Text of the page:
This book provides a unique insight into the ethical issues and dilemmas facing practitioners and researchers of terrorism and counter terrorism.
Ethics play a central if, largely, unrecognised role in most, if not all, issues relevant to terrorism and political violence. These are often most noticeable regarding counterterrorism controversies, while often virtually absent from discussions about academic research practice. At a minimum, ethical issues as they relate to terrorism have rarely been explicitly addressed in a direct or comprehensive manner. The chapters in this edited volume draws on the experience of both practitioners and researchers to explore how a regard to ethical issues might influence and determining research and practise in counter terrorism, and in our understanding of terrorism.
Ethics and Terrorism recognizes that there are conflicting and often irreconcilable perspectives from which to view terrorism and terrorism research. In calling for greater attention to these issues, the goal is not to resolve problems but to explore and clarify the assumptions and dilemmas that underpin our understanding of the personal, institutional, and societal ethical boundaries and constraints around terrorism and responses to it. The book will be of value to practitioners and researchers, and to policy makers and the broader interested community.
The chapters in this book were originally published as a special issue of the Terrorism and Political Violence.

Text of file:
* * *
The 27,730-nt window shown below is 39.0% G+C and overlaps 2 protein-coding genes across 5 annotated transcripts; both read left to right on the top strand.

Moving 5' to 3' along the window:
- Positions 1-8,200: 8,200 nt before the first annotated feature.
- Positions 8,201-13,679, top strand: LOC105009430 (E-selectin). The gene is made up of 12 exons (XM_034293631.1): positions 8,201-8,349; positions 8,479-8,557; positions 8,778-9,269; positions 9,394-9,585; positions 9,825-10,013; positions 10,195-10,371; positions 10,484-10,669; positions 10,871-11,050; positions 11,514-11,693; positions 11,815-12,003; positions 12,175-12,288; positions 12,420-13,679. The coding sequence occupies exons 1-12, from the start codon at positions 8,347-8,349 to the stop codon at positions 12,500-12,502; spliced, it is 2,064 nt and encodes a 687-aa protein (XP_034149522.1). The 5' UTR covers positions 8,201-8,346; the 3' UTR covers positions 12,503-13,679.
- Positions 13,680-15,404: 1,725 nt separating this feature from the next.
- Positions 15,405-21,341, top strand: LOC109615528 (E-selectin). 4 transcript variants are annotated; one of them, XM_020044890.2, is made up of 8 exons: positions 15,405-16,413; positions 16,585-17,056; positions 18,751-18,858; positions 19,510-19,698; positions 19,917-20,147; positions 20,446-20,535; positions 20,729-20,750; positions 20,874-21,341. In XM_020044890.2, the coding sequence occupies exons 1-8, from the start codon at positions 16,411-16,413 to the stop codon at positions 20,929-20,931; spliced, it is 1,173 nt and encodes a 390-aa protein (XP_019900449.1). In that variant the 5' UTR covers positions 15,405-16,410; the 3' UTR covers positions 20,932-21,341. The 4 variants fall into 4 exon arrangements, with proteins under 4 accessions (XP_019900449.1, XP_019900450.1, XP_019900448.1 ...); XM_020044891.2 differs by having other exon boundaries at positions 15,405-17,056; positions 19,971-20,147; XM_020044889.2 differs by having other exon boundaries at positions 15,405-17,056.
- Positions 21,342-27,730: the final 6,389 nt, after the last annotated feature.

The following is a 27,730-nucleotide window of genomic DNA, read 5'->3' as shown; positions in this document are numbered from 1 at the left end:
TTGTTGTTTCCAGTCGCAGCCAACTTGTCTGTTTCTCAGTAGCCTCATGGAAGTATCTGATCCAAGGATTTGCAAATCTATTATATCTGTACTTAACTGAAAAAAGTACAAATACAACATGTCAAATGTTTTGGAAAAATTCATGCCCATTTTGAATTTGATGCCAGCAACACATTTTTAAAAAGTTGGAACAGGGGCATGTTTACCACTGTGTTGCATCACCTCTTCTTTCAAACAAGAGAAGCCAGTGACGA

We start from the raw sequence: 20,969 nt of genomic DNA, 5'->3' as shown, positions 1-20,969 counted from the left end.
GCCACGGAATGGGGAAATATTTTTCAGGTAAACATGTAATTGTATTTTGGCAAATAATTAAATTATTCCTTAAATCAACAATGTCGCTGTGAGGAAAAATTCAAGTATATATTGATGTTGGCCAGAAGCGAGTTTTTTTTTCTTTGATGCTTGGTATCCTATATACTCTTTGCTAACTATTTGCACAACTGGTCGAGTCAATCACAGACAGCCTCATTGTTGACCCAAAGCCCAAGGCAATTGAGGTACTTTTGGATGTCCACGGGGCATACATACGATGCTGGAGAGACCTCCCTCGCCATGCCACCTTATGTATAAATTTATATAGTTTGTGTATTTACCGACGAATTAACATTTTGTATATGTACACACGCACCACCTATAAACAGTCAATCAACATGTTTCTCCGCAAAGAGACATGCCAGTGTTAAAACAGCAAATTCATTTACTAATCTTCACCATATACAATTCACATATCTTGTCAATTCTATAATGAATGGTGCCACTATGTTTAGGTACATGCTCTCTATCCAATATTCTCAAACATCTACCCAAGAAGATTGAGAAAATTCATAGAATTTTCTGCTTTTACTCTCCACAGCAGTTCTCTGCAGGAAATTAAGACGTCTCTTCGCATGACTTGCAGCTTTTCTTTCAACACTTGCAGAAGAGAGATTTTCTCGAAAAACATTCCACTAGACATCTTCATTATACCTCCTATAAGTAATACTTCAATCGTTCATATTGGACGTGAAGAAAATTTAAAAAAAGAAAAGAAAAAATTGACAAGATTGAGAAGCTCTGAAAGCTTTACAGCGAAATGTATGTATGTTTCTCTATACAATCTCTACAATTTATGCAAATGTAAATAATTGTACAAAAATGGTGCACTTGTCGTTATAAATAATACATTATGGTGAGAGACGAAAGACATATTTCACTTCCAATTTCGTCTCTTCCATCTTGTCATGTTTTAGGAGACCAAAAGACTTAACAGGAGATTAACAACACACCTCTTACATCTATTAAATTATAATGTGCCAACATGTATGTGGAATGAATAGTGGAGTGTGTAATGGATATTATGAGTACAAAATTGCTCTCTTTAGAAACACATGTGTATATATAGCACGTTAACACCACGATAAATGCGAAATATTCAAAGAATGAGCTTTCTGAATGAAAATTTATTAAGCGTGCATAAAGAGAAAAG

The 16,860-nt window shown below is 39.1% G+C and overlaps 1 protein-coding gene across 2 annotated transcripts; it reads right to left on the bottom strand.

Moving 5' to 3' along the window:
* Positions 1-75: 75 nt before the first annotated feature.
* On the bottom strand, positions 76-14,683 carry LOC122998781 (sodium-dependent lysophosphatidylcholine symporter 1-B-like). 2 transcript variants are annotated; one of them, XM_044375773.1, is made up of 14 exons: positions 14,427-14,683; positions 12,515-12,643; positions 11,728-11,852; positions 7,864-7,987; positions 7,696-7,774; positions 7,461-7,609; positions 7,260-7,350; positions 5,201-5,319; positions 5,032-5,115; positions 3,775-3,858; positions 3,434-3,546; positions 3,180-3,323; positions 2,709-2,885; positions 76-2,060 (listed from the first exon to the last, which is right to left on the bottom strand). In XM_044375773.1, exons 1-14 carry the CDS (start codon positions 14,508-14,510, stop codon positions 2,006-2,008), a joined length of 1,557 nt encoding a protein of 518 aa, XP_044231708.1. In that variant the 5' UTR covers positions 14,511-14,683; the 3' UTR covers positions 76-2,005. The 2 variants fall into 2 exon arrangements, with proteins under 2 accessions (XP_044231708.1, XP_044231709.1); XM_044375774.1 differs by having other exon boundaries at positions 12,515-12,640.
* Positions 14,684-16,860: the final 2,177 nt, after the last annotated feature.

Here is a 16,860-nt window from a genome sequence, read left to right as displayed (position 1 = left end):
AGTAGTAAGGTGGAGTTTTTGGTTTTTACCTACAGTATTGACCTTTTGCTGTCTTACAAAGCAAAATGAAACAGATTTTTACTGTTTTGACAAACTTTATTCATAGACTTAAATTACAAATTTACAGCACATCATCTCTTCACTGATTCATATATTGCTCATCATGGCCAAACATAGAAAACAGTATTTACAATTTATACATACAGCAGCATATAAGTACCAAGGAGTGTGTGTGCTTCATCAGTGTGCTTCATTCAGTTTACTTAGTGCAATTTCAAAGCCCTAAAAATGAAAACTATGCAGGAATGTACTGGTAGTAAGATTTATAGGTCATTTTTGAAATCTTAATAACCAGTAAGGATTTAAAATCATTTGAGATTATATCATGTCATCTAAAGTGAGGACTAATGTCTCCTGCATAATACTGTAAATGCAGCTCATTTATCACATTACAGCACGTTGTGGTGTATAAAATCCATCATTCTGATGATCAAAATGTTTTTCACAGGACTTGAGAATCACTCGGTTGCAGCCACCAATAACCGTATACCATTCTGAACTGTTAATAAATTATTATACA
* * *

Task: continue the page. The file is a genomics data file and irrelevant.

Table of Contents
Introduction: Primum Non Nocere – First Do No Harm
Max Taylor and John Horgan
1. The Case of Jihadology and the Securitization of Academia
Aaron Y. Zelin
2. Terrorism Confidential: Ethics, Primary Data and the Construction of "Necessary Fictions"
Michele Grossman and Vivian Gerrand
3. Back to the Dark Side: Explaining the CIA’s Repeated Use of Torture
Adam D. Jacobson
4. The Development of the Framework for Research Ethics in Terrorism Studies (FRETS)
John Morrison, Andrew Silke and Eke Bont
5. The Ethical Limits We Should Place on Intelligence Gathering as Part of an Integrated CT Strategy
6. The Implication of Terrorism’s Extremely Low Base Rate
7. When Fieldwork Ends: Navigating Ongoing Contact with Former Insurgents
8. A Public Health Ethics Model of Countering Violent Extremism
Neil D. Shortland, Nicholas Evans and John Colautti
9. Counterterrorism within the Rule of Law? Rhetoric and Reality with Special Reference to the United Kingdom
10. Targeted Killings: Ethical & Operational Dilemmas
11. Online Extremism and Terrorism Research Ethics: Researcher Safety, Informed Consent, and the Need for Tailored Guidelines
12. The Conflict Sensitivity Principle: Can Best Practice in Conflict Research Fill the Ethics Gap in Terrorism and Counterterrorism Research Practice?
Manuel Castro e Almeida and Alistair Harris
13. Reconsidering Early Detection in Countering Radicalization by Local Frontline Professionals
Annemarie van de Weert and Quirine Eijkman
Max Taylor is forensic and legal psychologist with wide international experience of research and consultancy. He has specialised in terrorism studies and is widely published in the area. He was one of the first investigators exploring psychological factors in the development of terrorism, and in exploring links between situational crime analysis and terrorist behaviour. He is currently a Visiting Professor at University College London (former academic posts have included Professor of Applied Psychology at University College Cork and Professor in International Relations at the University of St Andrews).
John Horgan is Distinguished University Professor of Psychology at Georgia State University where he directs the Violent Extremism Research Group. His research addresses psychological aspects of terrorism and political violence with a focus on pathways into, though, and out of terrorism.